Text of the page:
This information is suitable for babies aged 0-12 months.

About crying in babies

Crying is a baby's main way of communicating. They cry when they’re hungry, tired, uncomfortable, sick or in pain. Sometimes they cry because they need comfort. But it can sometimes be hard to work out what your crying baby needs. So when your baby cries, start by checking that baby isn’t sick or hurt. If you’re not sure, make an appointment with your GP or call your child and family health nurse.

Crying and fussing: what to expect

On average, babies cry and fuss for almost three hours a day, and around 1 in 10 babies cry for a lot longer than this. Crying usually reaches a peak at about 6-8 weeks of age, and then gradually lessens as babies get older.

Also, babies under six months tend to cry most in the late afternoon and early evening. It might help to know that this stage of intense crying will pass, usually before five months.

As babies get older, crying is more likely to be spread throughout the day. That’s because crying in older babies is more about communicating with you or about something in their environment.

Colic is when babies cry for no obvious reason and are almost impossible to settle. If you think your baby has colic, it’s a good idea to get a check-up with your GP or paediatrician to rule out medical causes for crying.

How to manage your baby’s crying

The first step is to check whether your baby is hungry, tired or uncomfortable. You might be able to respond to your baby’s crying by giving a feed, putting baby down for a sleep or changing baby’s nappy.

Here are some other tips that might make crying easier to cope with until your baby gets older and can tell you what they need. Some of these tips are useful for crying at any time of day, and some are most useful for crying at sleep time. You might need to try different things at different times – just experiment to see what suits you and your baby best.

Moving your baby

  • Gently rock or carry your baby in a baby carrier or sling. Sometimes movement and closeness to a parent can soothe babies.

  • Go for a walk or a drive, as long as you’re not too tired! Even if your baby doesn’t stop crying, it’s sometimes easier to cope when you’re on the move. Note that leaving your baby to sleep unsupervised in a pram isn’t recommended.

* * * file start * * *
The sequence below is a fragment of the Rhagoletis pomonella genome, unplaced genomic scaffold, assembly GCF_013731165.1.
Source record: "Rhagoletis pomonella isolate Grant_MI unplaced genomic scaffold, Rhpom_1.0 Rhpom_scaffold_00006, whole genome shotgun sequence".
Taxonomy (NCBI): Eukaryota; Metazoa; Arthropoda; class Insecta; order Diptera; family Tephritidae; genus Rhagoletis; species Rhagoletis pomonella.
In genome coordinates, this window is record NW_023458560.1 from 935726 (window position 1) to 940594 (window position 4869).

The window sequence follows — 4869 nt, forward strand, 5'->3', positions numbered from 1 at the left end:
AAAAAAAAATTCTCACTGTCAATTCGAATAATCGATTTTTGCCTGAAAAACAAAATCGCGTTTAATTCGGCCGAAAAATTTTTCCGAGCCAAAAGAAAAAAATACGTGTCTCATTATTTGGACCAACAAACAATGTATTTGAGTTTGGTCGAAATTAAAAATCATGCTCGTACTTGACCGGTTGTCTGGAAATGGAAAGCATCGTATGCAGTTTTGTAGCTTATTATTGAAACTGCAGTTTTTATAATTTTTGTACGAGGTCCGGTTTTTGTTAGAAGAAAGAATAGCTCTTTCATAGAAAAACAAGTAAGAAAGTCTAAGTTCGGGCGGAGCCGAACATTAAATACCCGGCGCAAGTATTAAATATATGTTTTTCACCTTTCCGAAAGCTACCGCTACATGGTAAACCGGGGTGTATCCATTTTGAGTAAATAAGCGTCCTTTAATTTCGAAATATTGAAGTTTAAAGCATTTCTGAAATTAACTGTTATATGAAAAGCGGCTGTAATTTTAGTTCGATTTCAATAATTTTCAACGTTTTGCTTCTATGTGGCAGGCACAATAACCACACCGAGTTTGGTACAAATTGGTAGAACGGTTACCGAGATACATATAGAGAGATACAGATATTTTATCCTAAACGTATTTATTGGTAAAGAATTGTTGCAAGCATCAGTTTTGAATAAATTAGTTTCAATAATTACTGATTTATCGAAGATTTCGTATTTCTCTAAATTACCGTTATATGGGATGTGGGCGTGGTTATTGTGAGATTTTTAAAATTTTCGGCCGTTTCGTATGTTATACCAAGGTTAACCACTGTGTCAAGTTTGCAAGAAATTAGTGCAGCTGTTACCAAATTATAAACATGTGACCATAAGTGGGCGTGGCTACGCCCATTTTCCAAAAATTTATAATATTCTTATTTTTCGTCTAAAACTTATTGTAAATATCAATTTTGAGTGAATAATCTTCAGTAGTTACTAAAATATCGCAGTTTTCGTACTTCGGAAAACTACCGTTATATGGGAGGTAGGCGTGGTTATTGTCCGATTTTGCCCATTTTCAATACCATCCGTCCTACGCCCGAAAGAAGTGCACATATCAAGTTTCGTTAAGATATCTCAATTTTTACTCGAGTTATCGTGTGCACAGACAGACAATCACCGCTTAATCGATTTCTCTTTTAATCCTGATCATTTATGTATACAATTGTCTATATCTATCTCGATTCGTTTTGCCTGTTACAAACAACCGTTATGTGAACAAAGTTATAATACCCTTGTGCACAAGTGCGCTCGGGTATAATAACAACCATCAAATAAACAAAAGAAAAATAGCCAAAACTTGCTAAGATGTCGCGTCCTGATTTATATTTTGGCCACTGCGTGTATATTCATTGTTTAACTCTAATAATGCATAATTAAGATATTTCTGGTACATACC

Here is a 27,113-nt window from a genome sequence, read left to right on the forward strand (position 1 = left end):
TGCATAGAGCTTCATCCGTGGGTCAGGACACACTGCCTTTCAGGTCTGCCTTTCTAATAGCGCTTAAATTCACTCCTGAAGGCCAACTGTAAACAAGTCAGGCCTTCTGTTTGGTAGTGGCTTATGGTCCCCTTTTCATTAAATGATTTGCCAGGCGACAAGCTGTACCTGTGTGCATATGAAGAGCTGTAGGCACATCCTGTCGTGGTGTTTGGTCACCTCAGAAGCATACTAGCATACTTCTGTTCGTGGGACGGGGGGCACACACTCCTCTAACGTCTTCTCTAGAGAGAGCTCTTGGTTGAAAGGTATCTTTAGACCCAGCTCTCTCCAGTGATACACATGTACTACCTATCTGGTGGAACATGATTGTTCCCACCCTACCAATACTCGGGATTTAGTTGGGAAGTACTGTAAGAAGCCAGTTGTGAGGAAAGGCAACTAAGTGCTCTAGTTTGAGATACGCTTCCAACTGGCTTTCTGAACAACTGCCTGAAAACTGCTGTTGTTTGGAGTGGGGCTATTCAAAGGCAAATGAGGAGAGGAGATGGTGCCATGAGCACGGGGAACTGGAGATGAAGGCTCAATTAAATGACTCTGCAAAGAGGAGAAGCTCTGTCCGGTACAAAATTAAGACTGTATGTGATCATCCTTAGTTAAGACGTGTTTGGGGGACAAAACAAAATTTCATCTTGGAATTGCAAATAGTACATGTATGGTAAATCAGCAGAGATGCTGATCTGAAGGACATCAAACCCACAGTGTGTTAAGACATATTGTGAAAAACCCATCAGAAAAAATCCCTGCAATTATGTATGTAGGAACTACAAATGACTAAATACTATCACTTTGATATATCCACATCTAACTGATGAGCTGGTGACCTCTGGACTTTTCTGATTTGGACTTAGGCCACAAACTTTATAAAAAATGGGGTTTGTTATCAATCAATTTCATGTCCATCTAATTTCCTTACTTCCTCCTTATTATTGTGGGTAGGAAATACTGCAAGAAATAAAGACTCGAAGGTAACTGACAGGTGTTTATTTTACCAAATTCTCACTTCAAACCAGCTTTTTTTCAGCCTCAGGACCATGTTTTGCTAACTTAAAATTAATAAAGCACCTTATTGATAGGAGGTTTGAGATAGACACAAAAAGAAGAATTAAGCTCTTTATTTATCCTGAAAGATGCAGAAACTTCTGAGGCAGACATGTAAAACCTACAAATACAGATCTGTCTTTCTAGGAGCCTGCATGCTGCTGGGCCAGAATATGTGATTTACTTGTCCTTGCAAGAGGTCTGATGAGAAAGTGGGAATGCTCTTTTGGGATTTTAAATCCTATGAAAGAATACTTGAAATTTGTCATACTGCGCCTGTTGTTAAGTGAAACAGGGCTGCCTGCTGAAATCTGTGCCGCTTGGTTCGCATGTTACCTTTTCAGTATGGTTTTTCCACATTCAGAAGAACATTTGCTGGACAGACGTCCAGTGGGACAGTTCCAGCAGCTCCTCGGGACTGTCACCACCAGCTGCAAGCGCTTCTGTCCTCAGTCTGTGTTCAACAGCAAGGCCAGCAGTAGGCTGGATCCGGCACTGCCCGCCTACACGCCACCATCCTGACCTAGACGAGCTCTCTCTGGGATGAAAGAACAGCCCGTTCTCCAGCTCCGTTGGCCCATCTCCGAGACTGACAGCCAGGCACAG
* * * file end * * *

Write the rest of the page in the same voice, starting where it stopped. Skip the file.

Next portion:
Calming and relaxing your baby

  • Give your baby a warm bath.

  • Try baby massage. This might help you relax too. It can also strengthen the bond between you and your baby. Your child and family health nurse can teach you how to do baby massage.

Settling and soothing your baby for sleep

  • Wrap your baby. This can help your baby feel secure.

  • Lay your baby on their side in the cot and rhythmically pat baby’s back. Gently turn baby onto their back if they fall asleep.

  • Offer a dummy or the breast. Sometimes your baby isn’t hungry but wants or needs to suck. If baby is 3-4 months or older, you could also help them find their own fingers or thumb to suck.

  • Speak softly to your baby, sing to baby or play soft music. White noise can also be soothing for some babies. You could try a fan, a vacuum, or a radio set to the static between stations.

  • Calm things down by dimming the lights, which helps to reduce stimulation.

Managing your own feelings

Try putting in some imaginary earplugs. Let the sound of the crying pass through you, and remind yourself that everything is OK. You’re doing all you can to help your baby.

Babies feel safe and secure when you interact with them in warm, loving and responsive ways. You can’t spoil babies by picking them up, cuddling them or talking to them. Feed your baby whenever you think they’re hungry, and pick baby up to offer comfort when they’re crying.

Looking after yourself when your baby is crying

If your baby is crying a lot, it’s very important to look after yourself. Even just five minutes reading a book, walking around the block or doing some meditation can give you a break if you’re feeling stressed, anxious or angry. Or sometimes it might help to have another person take over for a while. If you can, ask your partner or a friend or relative to help out.

Seeking support is an important part of looking after yourself. It’s good for you and it’s good for your family. If you need support, you can phone your GP or child and family health nurse. They might offer phone consultations. You could also call Lifeline on 131 114 or Beyond Blue on 1300 224 636.

You should also see your GP or nurse if you or your partner experiences the signs of postnatal depression in women or postnatal depression in men. Symptoms of postnatal depression include feeling sad and crying for no obvious reason, feeling irritable, having difficulty coping and feeling very anxious.

If you have any questions or need extra support, we're here to help you anytime, in any language. Simply start a chat with us via the home screen of the Sonder app.

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All content is created and published for informational purposes only. It is not intended to be a substitute for professional advice. Always seek the guidance of a qualified health professional.

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